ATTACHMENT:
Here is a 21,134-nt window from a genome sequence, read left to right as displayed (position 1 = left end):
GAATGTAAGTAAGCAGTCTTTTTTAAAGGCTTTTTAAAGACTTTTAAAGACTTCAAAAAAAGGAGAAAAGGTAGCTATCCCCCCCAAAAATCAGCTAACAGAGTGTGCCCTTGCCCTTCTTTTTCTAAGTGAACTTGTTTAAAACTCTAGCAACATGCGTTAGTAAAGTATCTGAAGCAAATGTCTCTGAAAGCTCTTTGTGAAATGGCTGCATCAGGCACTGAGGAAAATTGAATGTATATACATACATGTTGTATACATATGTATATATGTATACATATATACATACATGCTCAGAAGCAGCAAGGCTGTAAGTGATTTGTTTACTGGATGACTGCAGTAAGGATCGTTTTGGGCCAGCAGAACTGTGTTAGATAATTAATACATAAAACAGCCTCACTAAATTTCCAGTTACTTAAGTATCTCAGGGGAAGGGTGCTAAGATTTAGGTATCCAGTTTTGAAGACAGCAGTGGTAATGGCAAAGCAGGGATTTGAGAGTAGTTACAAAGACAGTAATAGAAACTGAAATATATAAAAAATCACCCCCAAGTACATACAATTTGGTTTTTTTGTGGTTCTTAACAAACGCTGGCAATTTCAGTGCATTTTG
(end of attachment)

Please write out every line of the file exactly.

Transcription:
Here is a 21,134-nt window from a genome sequence, read left to right as displayed (position 1 = left end):
GAATGTAAGTAAGCAGTCTTTTTTAAAGGCTTTTTAAAGACTTTTAAAGACTTCAAAAAAAGGAGAAAAGGTAGCTATCCCCCCCAAAAATCAGCTAACAGAGTGTGCCCTTGCCCTTCTTTTTCTAAGTGAACTTGTTTAAAACTCTAGCAACATGCGTTAGTAAAGTATCTGAAGCAAATGTCTCTGAAAGCTCTTTGTGAAATGGCTGCATCAGGCACTGAGGAAAATTGAATGTATATACATACATGTTGTATACATATGTATATATGTATACATATATACATACATGCTCAGAAGCAGCAAGGCTGTAAGTGATTTGTTTACTGGATGACTGCAGTAAGGATCGTTTTGGGCCAGCAGAACTGTGTTAGATAATTAATACATAAAACAGCCTCACTAAATTTCCAGTTACTTAAGTATCTCAGGGGAAGGGTGCTAAGATTTAGGTATCCAGTTTTGAAGACAGCAGTGGTAATGGCAAAGCAGGGATTTGAGAGTAGTTACAAAGACAGTAATAGAAACTGAAATATATAAAAAATCACCCCCAAGTACATACAATTTGGTTTTTTTGTGGTTCTTAACAAACGCTGGCAATTTCAGTGCATTTTG